There may be a time when you want to reward an employee with a bonus in dollars. To do this, you'll use the Insert Pay function. (If you want to reward them with extra hours of pay, you can use the Insert Time function.)

When you Insert Pay, you specify the employee and the amount of his or her bonus. You can also specify the time, and date of the bonus as well as the location, shift, department and company where the employee was working when they earned the bonus. There's a place to add a note, too.

A transaction will be created for the employee in Current Transactions in TimePilot Central. A dollar sign will appear in the first column of the Transaction List to signal that a transactions is a bonus. To see the amount of the bonus, make sure you have a heading called "+Pay." To do so, right-click the green row of headers in the Transaction List and check the box next to "+Pay" in the list that appears.

Ignore Transaction

Let's say you don't want the TimePilot software to consider a transaction when calculating work hours, but you also want to keep a record of the transaction. The "Ignore Transaction" function allows you to do that. Click the transaction to highlight it, then choose "Toggle Ignore Transaction" from the Edit menu. In TimePilot Central, this symbol will appear in the first column: , the transaction will be flagged with the word "Ignore" in the "Trans" column and the employee's work hours will be recalculated without including that transaction. Want to remove the "Ignore Transaction" flag? Repeat the actions above.

You can find the "Toggle Ignore Transaction" command in TimePilot Central's Edit menu.


Many organizations have employees working at other branches, facilities or even another part of a building. With the Location function, you can specify in the software where each employee works, and later create reports that include only employees at a particular location. The Location function is found in TimePilot Central > Setup > Location Setup.

You'll assign a location to an employee when you create or edit their profile. The system comes with a location already created called "Main." You can create new locations by clicking the "Add a Location" button, or edit an existing location (including "Main") by highlighting the appropriate location in the list and the clicking "Edit Location."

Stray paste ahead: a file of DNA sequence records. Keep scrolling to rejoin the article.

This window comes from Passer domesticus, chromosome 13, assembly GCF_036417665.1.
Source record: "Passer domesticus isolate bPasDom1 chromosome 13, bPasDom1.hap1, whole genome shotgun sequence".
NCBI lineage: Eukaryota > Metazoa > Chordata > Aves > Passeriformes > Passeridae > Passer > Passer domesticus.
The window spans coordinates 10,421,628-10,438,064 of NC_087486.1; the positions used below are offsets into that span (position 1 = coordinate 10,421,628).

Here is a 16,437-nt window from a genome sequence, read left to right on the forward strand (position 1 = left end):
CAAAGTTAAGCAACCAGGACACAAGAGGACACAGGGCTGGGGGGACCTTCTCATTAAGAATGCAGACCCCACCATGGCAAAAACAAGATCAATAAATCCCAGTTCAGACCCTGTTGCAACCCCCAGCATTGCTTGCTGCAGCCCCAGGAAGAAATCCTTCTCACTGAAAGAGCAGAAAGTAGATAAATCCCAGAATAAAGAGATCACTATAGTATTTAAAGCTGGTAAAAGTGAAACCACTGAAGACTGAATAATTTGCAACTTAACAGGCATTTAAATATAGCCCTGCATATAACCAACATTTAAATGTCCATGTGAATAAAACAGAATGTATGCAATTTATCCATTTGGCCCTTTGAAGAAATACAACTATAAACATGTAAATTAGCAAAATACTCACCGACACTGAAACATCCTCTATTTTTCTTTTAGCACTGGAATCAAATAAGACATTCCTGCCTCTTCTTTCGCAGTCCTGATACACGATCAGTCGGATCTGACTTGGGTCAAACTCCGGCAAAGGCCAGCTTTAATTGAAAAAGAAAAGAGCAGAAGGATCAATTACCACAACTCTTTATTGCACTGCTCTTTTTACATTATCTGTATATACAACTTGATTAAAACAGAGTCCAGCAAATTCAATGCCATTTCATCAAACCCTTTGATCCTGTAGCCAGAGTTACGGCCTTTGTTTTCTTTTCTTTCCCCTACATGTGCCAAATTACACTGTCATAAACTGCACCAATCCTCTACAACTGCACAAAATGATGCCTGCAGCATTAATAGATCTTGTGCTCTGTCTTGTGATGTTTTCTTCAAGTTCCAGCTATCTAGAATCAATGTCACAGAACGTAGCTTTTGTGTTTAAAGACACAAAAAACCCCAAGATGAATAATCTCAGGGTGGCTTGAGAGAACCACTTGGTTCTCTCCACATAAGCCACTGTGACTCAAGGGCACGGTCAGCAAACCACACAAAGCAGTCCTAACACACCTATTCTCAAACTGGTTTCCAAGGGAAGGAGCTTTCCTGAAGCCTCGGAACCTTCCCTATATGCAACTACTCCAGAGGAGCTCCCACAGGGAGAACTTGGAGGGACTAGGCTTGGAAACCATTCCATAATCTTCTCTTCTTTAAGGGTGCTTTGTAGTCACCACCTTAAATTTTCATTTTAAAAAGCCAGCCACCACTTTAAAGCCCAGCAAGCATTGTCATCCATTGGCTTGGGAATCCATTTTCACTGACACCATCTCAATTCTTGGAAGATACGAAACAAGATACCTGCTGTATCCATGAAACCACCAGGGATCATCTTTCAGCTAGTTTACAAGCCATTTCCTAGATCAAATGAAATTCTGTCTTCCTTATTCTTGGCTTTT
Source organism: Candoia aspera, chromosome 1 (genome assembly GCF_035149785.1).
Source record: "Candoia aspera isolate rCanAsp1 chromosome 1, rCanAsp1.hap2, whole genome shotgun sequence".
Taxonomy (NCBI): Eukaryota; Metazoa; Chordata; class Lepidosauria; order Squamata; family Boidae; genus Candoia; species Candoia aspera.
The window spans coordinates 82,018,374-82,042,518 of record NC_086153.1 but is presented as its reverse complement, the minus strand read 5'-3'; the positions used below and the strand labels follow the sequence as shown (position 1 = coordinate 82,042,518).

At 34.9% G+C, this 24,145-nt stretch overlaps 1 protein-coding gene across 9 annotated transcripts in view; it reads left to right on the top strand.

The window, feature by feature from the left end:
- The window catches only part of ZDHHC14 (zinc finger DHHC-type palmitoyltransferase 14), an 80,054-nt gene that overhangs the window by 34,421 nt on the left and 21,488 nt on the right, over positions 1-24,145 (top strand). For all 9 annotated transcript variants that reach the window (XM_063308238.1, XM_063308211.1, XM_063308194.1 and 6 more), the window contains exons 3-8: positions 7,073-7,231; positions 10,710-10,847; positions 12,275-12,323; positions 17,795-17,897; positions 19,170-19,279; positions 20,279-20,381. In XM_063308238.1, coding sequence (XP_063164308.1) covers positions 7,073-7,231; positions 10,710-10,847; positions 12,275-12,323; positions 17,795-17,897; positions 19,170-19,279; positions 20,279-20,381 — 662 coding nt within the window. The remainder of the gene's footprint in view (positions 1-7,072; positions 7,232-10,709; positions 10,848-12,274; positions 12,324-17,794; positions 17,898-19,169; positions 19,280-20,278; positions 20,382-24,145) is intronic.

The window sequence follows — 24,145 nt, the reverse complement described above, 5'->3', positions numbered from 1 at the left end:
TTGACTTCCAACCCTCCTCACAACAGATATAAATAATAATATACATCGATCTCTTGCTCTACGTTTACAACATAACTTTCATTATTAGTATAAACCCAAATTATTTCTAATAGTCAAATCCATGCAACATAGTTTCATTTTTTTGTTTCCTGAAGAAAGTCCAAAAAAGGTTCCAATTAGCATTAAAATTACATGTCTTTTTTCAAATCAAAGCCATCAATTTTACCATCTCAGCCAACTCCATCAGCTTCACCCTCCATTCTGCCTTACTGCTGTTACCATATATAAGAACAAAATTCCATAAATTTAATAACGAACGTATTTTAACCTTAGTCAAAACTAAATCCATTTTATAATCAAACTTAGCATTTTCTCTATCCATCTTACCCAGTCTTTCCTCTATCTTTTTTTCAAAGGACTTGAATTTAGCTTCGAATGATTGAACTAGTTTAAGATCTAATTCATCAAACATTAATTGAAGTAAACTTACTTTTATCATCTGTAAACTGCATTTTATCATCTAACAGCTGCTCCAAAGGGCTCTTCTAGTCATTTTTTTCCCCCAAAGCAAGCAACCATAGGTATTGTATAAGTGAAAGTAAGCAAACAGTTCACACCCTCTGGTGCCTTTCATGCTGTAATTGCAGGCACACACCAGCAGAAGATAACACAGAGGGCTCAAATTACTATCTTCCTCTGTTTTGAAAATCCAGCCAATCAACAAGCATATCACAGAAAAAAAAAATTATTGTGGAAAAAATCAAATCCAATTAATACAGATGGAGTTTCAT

If you don't see a column labeled "Location" in TimePilot Central's Transaction List, you can add one easily. To do so, right-click the green row of headers in the Transaction List and check the box next to "Location" in the list that appears.

Measuring time

TimePilot uses the decimal system to measure time, and records it to the hundredth of an hour. This makes it simpler for users to translate hours worked to dollars paid. For instance, when you see that an employee worked 8.50 hours, they worked eight-and-a-half hours, or 8 hours and 30 minutes.

Here's a quick conversion table:



Time in hours & minutes



8 hours 6 minutes



8 hours 12 minutes



8 hours 18 minutes



8 hours 24 minutes



8 hours 30 minutes



8 hours 36 minutes



8 hours 42 minutes



8 hours 48 minutes



8 hours 54 minutes

Note: 0.10 hours = 6 minutes; 0.01 hours = 36 seconds. 

There's a downloadable conversion chart available here on the TimePilot web site.

This month’s special offer
to TimePilot newsletter readers:

25% off iButtons!

Choose your color, choose your quantity!

5 iButtons: $30 (regularly $39.50)
10 iButtons: $44 (reg. $59)
30 iButtons: $119 (reg. $159)
50 iButtons: $187 (reg. $249)
100 iButtons: $337 (reg. $449)
200 iButtons: $536 (reg. $715)

These prices are available for a limited time. To learn more about the deal, click here, visit www.TimePilot.com/newsletter/newsletter4.htm or call us at 1-630-879-6400.

Every once in a while, our employees come across “cool stuff.”
This is where they share their finds.

Biolite Camp Stove

The Biolite Camp Stove has two interesting features:

  • It uses twigs and wood chips that you'll find at your campsite as fuel. No propane bottles.
  • It converts some of the heat generated by the stove into power that will recharge a cell phone or headlamp.

It might also be a nice thing to have if you lose power frequently or in the event of a natural disaster.


Biolite Camp Stove: $129.95 at the Biolite web site.